Dave de Vos
I kind of assumed the type of competition we were talking about here was match competition with strict rules, a referee and such. That's why I was hypothesizing about how aikido match competition might differ from MMA rules (if they would be the same, why study aikido instead of going to an MMA school only if you want to compete with MMA rules?).
What you are describing, to me seems to be more along the lines of free form sparring / rolling / randori, not match competition (or is it?). In my limited experience in sparring, it appeared to be more like a training or testing tool than competition (learning being more important than winning, mostly).
I was thinking that competition meant match competition, not sparring / rolling / randori. But from your post and Kevin's, I now realize that it can mean either of those things. Sorry for the thread drift I caused by my misunderstanding.
Just about any fight exists within rules. Sparring for the most always happens with agreed rules-and then most people who spar- are doing it to experiment and learn, sometimes for competition, sometimes not.
Training-to me- exists on three levels
1. You do solo work to change the mind/body
2. You do push/ pull stress testing to learn to condition the mind/body- to forces against it.
3. You do static martial arts kata (including drills in sport oriented forms like Judo BJJ and wrestling) to learn principles of movement and to condition the mind/ body for use in technique.
4. You do flow drills to condition the body and to learn how to make those principles and techniques happen against someone who doesn't want them to happen to them at speed.
5. You spar to test and better learn how to utilize all of your training in a more pressurized yet controlled environment. For most people this only included people in one style. This included almost all competition.
6. You fight for different reasons. Sport fighting has rules. Believe it or not most bar fights have preconditioned "rules" implied or through conditioning;
- Men will almost never kick you in the balls (women almost always do) So there is a natural inhibitory factor for men to not do that over women
- Men will almost never pull hair (women almost always do) though I did see guys hold on to a guy's beard while they pummeled him on two different occasions.
- Both will almost always grab you to try and close the distance
- Women will almost certainly try to embarrass and rip the clothes and pull earings of women. For men (unless it is hockey where they need the counter balance on the rink) it is usually accidental.
- Women don't usually punch in the face-it is the number target for men.
- Women will scratch at face and eyes -I have seen a man do that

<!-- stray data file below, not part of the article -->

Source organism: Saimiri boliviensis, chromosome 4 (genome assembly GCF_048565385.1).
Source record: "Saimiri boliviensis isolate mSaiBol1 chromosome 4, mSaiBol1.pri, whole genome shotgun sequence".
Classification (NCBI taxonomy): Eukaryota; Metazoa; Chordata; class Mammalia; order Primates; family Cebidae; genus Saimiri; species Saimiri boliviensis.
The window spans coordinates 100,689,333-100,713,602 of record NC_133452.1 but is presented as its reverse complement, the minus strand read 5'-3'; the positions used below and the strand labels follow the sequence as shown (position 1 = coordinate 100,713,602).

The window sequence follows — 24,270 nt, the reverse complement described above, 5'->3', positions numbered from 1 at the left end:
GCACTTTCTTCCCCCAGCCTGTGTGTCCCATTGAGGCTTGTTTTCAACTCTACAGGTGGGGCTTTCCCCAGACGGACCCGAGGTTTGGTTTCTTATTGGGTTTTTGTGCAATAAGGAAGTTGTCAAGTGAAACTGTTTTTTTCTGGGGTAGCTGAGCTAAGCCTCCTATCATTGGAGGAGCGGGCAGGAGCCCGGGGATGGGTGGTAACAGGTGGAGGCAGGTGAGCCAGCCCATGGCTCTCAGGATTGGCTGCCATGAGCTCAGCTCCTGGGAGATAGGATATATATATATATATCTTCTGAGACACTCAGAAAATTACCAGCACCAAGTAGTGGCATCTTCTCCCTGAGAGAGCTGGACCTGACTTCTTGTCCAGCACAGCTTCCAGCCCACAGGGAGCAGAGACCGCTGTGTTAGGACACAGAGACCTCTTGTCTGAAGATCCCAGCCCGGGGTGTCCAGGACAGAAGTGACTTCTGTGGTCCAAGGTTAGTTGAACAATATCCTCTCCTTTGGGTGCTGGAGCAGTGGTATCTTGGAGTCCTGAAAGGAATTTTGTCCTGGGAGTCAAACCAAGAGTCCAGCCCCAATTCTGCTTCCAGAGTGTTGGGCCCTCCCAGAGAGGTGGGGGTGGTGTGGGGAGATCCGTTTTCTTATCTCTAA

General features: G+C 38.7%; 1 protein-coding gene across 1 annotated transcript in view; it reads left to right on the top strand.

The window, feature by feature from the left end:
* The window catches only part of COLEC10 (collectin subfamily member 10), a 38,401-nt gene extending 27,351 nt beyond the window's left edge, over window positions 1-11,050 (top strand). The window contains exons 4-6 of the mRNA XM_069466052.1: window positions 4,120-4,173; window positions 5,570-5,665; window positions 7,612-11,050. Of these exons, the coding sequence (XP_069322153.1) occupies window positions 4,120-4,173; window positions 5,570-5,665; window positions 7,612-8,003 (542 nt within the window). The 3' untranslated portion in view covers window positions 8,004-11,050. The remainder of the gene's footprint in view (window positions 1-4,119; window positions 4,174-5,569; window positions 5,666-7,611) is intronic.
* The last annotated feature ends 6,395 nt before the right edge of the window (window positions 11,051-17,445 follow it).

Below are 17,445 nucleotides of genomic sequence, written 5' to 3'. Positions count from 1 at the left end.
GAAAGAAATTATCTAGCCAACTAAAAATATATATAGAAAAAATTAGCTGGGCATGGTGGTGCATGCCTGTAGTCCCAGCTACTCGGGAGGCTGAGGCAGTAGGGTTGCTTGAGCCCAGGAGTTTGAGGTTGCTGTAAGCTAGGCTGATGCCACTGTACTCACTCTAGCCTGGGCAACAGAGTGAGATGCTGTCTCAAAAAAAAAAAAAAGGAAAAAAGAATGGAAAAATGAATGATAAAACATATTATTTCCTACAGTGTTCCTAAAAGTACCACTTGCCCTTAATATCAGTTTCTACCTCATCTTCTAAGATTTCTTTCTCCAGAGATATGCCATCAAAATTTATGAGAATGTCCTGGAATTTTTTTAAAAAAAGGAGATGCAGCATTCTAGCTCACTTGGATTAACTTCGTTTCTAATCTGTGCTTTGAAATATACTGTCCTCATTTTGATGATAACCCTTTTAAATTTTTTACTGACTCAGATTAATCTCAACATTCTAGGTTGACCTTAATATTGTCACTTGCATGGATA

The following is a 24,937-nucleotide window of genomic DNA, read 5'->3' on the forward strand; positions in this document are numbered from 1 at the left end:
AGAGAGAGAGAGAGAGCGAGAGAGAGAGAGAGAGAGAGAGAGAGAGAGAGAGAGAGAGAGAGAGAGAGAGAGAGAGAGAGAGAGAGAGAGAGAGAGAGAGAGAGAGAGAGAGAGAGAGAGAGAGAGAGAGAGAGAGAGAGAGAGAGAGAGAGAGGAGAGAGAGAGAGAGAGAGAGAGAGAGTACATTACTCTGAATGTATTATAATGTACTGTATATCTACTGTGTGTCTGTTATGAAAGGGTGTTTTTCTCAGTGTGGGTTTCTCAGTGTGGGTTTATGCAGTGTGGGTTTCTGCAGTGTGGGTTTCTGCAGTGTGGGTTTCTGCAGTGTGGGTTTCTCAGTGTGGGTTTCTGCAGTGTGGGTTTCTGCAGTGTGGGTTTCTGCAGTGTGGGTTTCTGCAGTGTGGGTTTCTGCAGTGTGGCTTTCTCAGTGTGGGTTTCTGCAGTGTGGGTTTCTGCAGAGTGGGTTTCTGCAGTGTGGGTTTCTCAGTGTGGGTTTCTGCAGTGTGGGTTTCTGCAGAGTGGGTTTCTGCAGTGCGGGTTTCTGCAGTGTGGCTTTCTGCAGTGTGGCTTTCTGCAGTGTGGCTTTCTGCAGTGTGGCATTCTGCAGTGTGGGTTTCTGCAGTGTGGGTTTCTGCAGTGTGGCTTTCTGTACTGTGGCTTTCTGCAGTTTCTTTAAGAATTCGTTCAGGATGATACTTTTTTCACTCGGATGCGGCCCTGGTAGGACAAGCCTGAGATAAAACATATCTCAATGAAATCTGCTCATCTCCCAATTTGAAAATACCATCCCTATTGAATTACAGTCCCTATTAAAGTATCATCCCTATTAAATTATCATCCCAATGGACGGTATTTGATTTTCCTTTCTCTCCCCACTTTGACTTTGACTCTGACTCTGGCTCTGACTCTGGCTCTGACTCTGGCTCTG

- Both will defend their friends and start gang fighting...you.
- Men used furniture -chairs, pool cues, pool balls.
- Neither that I have seen go for a lethal attack to the throat.
- Only men-in my experience will change on you and go lethal.
- I have only had a knife (pulled on me and others) by men.
This is from my experience hanging out with bikers in the 70's and also being a bouncer and watching You tube videos and talking with other bouncers. Things may be different today and in different cultures
My main point here is that fighting- for strange reasons- typically included inhibitors without being stated. As an alternate example (for reasons I will not discuss here) I know professionals that will go for your eyes, balls, and throat to stop you and then kill you. One of which ended with a huge guy opened up from crotch to ear as he bled out on top of the guy below him. Their idea of a fight is a bit different for some pretty serious reasons. Now, oddly, while they need to make it home over any perceived notion of rules, their peers on a different day, may have to function within very defined rules.
So, competition with rules is not as artificial as some claim, yet it is also a big jump toward a more reality based martial art experience. Sparring is another level that Aikido randori does not come close to covering.
Most so called martial artists -in real fight would- prove to be neither martial
or an artists
in any sense of the word. The reasons for that are simple. other than in your own imagination, you are never going to be able to pull off what you do in a dojo in a stress induced adrenaline-dump state, unless you have done that so many times you can go cold and move freely.
In fact most Martial artists (and by the way MMA and Bjj guys) when they start to get totally dominated and picked apart while getting pummeled, amp up and stress and start to gas. And when they see the other guy cold...instantly realize they are in trouble. I've seen a couple of guys talking to the guy as the beat the crap out of him, thus putting the nail in the coffin that they are head hunting and not stressed in the least way. That alone controls their mindset even further.
On the whole I don't think it is wise for the majority of Aikido people to even be in these discussions. Due to the nature of their training, they really have no idea what they're talking about when it comes to combatives. It is the another one reason they have earned a reputation for falling apart under stress against better trained Martial artists sport or otherwise. I am not saying all Aikido-ka as I know and have met guys around the world who cross train and are extremely capable. They will be the first to tell you that their aikido has soared to new heights because of it.
In closing I don't want to hear some nitwit telling me I am bashing aikido again. I think I am on the cutting edge of making Aikido extremely powerful again-in dojos around the world filled with Aikido teachers. Why? Because I have a love for what Morihei Ueshiba was trying to do and say, and he would be behind this movement 100%.